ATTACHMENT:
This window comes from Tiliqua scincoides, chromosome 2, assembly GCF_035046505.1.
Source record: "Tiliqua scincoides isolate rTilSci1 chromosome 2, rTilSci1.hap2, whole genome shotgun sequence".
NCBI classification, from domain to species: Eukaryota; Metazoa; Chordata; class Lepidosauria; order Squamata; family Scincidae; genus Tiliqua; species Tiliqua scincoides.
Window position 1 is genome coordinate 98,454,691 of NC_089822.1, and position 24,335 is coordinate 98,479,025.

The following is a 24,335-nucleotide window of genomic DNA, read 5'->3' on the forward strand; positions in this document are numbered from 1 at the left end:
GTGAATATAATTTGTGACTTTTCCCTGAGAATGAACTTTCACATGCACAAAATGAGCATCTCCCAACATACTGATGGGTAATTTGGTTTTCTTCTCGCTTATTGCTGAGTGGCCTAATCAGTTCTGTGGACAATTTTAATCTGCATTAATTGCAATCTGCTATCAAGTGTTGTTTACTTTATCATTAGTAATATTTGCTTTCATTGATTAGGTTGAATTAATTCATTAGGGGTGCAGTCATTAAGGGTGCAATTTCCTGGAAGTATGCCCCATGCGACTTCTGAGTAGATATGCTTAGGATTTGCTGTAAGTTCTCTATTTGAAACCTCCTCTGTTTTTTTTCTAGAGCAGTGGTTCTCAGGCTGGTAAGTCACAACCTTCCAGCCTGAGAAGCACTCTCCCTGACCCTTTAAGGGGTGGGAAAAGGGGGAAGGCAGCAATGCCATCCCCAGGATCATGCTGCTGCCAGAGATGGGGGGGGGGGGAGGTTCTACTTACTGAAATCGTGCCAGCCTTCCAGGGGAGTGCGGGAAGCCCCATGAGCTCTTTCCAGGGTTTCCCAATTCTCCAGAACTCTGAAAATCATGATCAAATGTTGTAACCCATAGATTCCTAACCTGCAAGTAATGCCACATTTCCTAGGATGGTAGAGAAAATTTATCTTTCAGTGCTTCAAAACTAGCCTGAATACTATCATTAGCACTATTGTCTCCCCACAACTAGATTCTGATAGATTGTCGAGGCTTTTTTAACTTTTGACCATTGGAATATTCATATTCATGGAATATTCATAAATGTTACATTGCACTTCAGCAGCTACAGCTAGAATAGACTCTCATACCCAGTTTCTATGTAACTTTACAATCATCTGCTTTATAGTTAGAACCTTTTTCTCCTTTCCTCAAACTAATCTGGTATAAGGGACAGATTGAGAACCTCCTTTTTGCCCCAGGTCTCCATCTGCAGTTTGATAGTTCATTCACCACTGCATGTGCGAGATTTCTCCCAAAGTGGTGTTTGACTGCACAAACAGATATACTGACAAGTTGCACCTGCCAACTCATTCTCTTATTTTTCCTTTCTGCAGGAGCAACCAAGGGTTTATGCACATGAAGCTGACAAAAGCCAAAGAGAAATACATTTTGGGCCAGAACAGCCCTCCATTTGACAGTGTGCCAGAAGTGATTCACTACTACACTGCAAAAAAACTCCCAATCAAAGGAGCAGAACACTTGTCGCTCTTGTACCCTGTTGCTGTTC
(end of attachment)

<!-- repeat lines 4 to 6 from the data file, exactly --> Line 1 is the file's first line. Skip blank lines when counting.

Window position 1 is genome coordinate 98,454,691 of NC_089822.1, and position 24,335 is coordinate 98,479,025.

The following is a 24,335-nucleotide window of genomic DNA, read 5'->3' on the forward strand; positions in this document are numbered from 1 at the left end:
GTGAATATAATTTGTGACTTTTCCCTGAGAATGAACTTTCACATGCACAAAATGAGCATCTCCCAACATACTGATGGGTAATTTGGTTTTCTTCTCGCTTATTGCTGAGTGGCCTAATCAGTTCTGTGGACAATTTTAATCTGCATTAATTGCAATCTGCTATCAAGTGTTGTTTACTTTATCATTAGTAATATTTGCTTTCATTGATTAGGTTGAATTAATTCATTAGGGGTGCAGTCATTAAGGGTGCAATTTCCTGGAAGTATGCCCCATGCGACTTCTGAGTAGATATGCTTAGGATTTGCTGTAAGTTCTCTATTTGAAACCTCCTCTGTTTTTTTTCTAGAGCAGTGGTTCTCAGGCTGGTAAGTCACAACCTTCCAGCCTGAGAAGCACTCTCCCTGACCCTTTAAGGGGTGGGAAAAGGGGGAAGGCAGCAATGCCATCCCCAGGATCATGCTGCTGCCAGAGATGGGGGGGGGGGGAGGTTCTACTTACTGAAATCGTGCCAGCCTTCCAGGGGAGTGCGGGAAGCCCCATGAGCTCTTTCCAGGGTTTCCCAATTCTCCAGAACTCTGAAAATCATGATCAAATGTTGTAACCCATAGATTCCTAACCTGCAAGTAATGCCACATTTCCTAGGATGGTAGAGAAAATTTATCTTTCAGTGCTTCAAAACTAGCCTGAATACTATCATTAGCACTATTGTCTCCCCACAACTAGATTCTGATAGATTGTCGAGGCTTTTTTAACTTTTGACCATTGGAATATTCATATTCATGGAATATTCATAAATGTTACATTGCACTTCAGCAGCTACAGCTAGAATAGACTCTCATACCCAGTTTCTATGTAACTTTACAATCATCTGCTTTATAGTTAGAACCTTTTTCTCCTTTCCTCAAACTAATCTGGTATAAGGGACAGATTGAGAACCTCCTTTTTGCCCCAGGTCTCCATCTGCAGTTTGATAGTTCATTCACCACTGCATGTGCGAGATTTCTCCCAAAGTGGTGTTTGACTGCACAAACAGATATACTGACAAGTTGCACCTGCCAACTCATTCTCTTATTTTTCCTTTCTGCAGGAGCAACCAAGGGTTTATGCACATGAAGCTGACAAAAGCCAAAGAGAAATACATTTTGGGCCAGAACAGCCCTCCATTTGACAGTGTGCCAGAAGTGATTCACTACTACACTGCAAAAAAACTCCCAATCAAAGGAGCAGAACACTTGTCGCTCTTGTACCCTGTTGCTGTTC